Campaigners have visited Downing Street to try to push the government to back a bill that would give disabled people a legal right to independent living.
The group from the disability charity Scope delivered a box to 10 Downing Street containing at least 2, 000 postcards calling on the prime minister to improve support for disabled people to live independently.
They want Gordon Brown to back the disabled persons (independent living) bill and provide more funding for councils to support disabled people.
The private members’ bill aims to ensure that disabled people enjoy “the same choice, freedom, dignity, control” and opportunities as non-disabled people.
It includes measures to: make it unlawful for a disabled person to have to live in a care home against their will; force local authorities to provide a list of accessible housing, and match up available properties with disabled people looking for accessible homes; and give disabled people the right to accessible information about the services they receive.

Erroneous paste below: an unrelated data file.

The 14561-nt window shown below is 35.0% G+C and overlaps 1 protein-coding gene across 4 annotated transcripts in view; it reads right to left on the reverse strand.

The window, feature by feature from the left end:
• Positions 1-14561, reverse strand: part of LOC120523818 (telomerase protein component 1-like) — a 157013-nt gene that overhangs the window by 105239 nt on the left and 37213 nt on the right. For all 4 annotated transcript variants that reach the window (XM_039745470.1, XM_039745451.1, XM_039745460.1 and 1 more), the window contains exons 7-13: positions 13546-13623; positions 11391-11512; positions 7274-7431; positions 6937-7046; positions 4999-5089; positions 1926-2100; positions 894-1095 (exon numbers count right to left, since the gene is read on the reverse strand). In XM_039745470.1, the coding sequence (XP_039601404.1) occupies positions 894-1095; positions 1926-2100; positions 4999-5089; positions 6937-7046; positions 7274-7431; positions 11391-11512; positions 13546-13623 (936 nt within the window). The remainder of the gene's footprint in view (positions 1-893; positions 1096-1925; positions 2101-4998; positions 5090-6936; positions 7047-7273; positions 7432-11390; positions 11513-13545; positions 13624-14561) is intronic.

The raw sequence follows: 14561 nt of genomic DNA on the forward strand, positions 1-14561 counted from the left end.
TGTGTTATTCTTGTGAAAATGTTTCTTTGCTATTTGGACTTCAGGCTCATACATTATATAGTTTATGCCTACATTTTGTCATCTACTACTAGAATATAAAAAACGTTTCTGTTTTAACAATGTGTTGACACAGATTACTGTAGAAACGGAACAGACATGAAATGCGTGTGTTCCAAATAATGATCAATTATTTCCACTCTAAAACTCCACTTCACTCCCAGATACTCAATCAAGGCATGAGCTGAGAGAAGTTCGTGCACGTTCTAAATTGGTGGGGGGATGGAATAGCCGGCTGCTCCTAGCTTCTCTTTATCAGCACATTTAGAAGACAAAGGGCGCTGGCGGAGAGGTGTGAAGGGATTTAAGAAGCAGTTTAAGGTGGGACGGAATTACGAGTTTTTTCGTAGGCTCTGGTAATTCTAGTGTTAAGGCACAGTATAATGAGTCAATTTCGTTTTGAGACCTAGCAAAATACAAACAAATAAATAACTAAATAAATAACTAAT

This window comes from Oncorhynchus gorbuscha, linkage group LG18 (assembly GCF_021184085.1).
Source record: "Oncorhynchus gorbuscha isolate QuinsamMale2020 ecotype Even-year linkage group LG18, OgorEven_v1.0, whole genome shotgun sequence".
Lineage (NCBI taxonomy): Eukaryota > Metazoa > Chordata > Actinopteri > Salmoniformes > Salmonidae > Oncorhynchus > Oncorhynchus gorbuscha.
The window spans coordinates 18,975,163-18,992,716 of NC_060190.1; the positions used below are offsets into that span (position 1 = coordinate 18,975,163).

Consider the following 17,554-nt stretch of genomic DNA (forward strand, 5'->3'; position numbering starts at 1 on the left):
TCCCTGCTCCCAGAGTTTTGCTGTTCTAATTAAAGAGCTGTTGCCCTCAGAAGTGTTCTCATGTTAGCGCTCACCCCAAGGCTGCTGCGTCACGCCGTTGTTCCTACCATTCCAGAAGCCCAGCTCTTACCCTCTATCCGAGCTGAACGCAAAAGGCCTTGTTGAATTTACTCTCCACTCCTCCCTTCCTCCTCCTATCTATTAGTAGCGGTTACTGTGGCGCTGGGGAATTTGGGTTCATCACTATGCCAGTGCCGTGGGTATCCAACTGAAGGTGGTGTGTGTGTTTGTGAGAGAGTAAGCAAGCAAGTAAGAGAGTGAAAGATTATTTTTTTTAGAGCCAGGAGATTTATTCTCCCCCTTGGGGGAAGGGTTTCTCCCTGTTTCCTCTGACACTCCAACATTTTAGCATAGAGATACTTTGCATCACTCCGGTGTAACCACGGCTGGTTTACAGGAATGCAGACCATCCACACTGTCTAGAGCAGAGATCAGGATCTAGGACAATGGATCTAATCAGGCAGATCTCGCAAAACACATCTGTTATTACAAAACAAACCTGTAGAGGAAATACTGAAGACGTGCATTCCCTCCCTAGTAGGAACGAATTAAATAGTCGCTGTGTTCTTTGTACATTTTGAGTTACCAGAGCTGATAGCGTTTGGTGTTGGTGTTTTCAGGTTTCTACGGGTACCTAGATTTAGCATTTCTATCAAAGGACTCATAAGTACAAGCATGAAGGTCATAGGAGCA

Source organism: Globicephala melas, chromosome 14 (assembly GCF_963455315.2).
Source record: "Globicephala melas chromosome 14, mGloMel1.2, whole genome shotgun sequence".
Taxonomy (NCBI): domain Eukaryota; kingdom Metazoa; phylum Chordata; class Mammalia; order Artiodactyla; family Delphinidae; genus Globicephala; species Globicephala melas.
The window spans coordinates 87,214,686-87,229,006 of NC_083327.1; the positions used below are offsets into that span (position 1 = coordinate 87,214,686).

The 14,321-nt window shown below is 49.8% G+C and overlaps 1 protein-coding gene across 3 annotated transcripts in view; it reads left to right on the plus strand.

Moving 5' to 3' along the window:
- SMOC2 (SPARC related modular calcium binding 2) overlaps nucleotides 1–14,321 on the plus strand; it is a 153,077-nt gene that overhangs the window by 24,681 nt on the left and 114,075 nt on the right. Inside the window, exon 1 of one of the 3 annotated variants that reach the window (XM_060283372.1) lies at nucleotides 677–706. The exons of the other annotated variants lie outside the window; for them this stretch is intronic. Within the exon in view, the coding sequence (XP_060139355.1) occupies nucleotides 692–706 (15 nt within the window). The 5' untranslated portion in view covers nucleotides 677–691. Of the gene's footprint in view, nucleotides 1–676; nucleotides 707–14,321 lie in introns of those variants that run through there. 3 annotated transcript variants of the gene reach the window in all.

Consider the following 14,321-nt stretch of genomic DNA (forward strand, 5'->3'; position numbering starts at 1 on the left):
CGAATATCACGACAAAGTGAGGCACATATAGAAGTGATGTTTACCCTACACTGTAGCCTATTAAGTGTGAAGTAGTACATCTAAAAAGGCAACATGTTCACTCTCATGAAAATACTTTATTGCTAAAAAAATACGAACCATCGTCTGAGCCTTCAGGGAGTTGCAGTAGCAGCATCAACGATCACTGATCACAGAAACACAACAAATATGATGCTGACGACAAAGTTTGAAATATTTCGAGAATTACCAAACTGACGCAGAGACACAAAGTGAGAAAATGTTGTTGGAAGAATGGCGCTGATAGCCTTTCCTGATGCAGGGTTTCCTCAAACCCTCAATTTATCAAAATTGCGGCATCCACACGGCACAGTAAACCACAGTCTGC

The bill has been passed by the House of Lords, where it was re-introduced by Lord [Jack] Ashley last December, and is now being promoted by Labour MP Roger Berry in the Commons. It is due for its second Commons reading on 16 October.
Rosemary Bolinger, a Scope trustee, said hundreds of thousands of disabled people have little or no support to allow them to take part in everyday activities.
She added: “This bill is crucial if disabled people are to be able to live where they want and have more influence over many other major decisions that affect their lives.”
1 September 2009